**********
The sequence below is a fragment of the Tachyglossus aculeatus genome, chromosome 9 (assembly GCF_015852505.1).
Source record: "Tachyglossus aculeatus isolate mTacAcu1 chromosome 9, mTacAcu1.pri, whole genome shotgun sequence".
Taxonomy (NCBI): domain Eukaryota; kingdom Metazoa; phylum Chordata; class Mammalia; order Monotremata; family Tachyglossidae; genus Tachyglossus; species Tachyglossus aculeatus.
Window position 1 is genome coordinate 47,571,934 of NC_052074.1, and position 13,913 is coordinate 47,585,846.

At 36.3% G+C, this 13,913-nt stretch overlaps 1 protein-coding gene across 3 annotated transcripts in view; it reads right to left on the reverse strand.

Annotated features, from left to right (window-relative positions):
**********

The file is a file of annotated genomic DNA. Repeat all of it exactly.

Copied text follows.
The sequence below is a fragment of the Tachyglossus aculeatus genome, chromosome 9 (assembly GCF_015852505.1).
Source record: "Tachyglossus aculeatus isolate mTacAcu1 chromosome 9, mTacAcu1.pri, whole genome shotgun sequence".
Taxonomy (NCBI): domain Eukaryota; kingdom Metazoa; phylum Chordata; class Mammalia; order Monotremata; family Tachyglossidae; genus Tachyglossus; species Tachyglossus aculeatus.
Window position 1 is genome coordinate 47,571,934 of NC_052074.1, and position 13,913 is coordinate 47,585,846.

At 36.3% G+C, this 13,913-nt stretch overlaps 1 protein-coding gene across 3 annotated transcripts in view; it reads right to left on the reverse strand.

Annotated features, from left to right (window-relative positions):